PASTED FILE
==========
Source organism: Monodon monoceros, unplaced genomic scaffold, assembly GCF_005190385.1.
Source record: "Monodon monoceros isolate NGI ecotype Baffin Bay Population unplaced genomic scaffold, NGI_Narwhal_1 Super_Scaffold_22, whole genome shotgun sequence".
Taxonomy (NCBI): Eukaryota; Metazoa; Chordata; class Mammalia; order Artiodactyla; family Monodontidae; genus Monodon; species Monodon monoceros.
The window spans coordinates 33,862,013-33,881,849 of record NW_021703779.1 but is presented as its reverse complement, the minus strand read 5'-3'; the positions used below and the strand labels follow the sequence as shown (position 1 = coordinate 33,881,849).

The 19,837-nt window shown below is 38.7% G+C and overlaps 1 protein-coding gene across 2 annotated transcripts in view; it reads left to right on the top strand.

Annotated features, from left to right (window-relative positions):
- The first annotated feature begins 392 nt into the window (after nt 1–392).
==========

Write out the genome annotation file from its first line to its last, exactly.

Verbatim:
Source organism: Monodon monoceros, unplaced genomic scaffold, assembly GCF_005190385.1.
Source record: "Monodon monoceros isolate NGI ecotype Baffin Bay Population unplaced genomic scaffold, NGI_Narwhal_1 Super_Scaffold_22, whole genome shotgun sequence".
Taxonomy (NCBI): Eukaryota; Metazoa; Chordata; class Mammalia; order Artiodactyla; family Monodontidae; genus Monodon; species Monodon monoceros.
The window spans coordinates 33,862,013-33,881,849 of record NW_021703779.1 but is presented as its reverse complement, the minus strand read 5'-3'; the positions used below and the strand labels follow the sequence as shown (position 1 = coordinate 33,881,849).

The 19,837-nt window shown below is 38.7% G+C and overlaps 1 protein-coding gene across 2 annotated transcripts in view; it reads left to right on the top strand.

Annotated features, from left to right (window-relative positions):
- The first annotated feature begins 392 nt into the window (after nt 1–392).